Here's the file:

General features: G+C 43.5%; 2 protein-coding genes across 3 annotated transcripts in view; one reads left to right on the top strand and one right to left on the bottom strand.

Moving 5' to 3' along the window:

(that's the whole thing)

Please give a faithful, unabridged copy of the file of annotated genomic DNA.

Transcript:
General features: G+C 43.5%; 2 protein-coding genes across 3 annotated transcripts in view; one reads left to right on the top strand and one right to left on the bottom strand.

Moving 5' to 3' along the window: